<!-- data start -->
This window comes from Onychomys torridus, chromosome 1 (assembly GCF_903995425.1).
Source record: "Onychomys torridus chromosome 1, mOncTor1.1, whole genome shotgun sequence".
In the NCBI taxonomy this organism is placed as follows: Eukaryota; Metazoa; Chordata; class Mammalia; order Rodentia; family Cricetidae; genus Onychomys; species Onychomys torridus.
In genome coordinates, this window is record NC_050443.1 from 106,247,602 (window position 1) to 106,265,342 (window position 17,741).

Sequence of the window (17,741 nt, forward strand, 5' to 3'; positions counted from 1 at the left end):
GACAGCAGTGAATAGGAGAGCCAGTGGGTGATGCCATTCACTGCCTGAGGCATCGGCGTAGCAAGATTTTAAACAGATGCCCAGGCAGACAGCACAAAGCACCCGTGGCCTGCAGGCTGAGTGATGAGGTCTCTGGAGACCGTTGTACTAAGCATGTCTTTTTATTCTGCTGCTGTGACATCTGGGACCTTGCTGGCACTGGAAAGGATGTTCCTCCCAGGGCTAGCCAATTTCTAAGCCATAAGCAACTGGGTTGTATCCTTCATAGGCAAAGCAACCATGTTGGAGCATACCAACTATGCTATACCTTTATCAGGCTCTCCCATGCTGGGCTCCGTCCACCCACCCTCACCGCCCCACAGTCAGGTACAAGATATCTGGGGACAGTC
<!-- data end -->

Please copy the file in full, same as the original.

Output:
This window comes from Onychomys torridus, chromosome 1 (assembly GCF_903995425.1).
Source record: "Onychomys torridus chromosome 1, mOncTor1.1, whole genome shotgun sequence".
In the NCBI taxonomy this organism is placed as follows: Eukaryota; Metazoa; Chordata; class Mammalia; order Rodentia; family Cricetidae; genus Onychomys; species Onychomys torridus.
In genome coordinates, this window is record NC_050443.1 from 106,247,602 (window position 1) to 106,265,342 (window position 17,741).

Sequence of the window (17,741 nt, forward strand, 5' to 3'; positions counted from 1 at the left end):
GACAGCAGTGAATAGGAGAGCCAGTGGGTGATGCCATTCACTGCCTGAGGCATCGGCGTAGCAAGATTTTAAACAGATGCCCAGGCAGACAGCACAAAGCACCCGTGGCCTGCAGGCTGAGTGATGAGGTCTCTGGAGACCGTTGTACTAAGCATGTCTTTTTATTCTGCTGCTGTGACATCTGGGACCTTGCTGGCACTGGAAAGGATGTTCCTCCCAGGGCTAGCCAATTTCTAAGCCATAAGCAACTGGGTTGTATCCTTCATAGGCAAAGCAACCATGTTGGAGCATACCAACTATGCTATACCTTTATCAGGCTCTCCCATGCTGGGCTCCGTCCACCCACCCTCACCGCCCCACAGTCAGGTACAAGATATCTGGGGACAGTC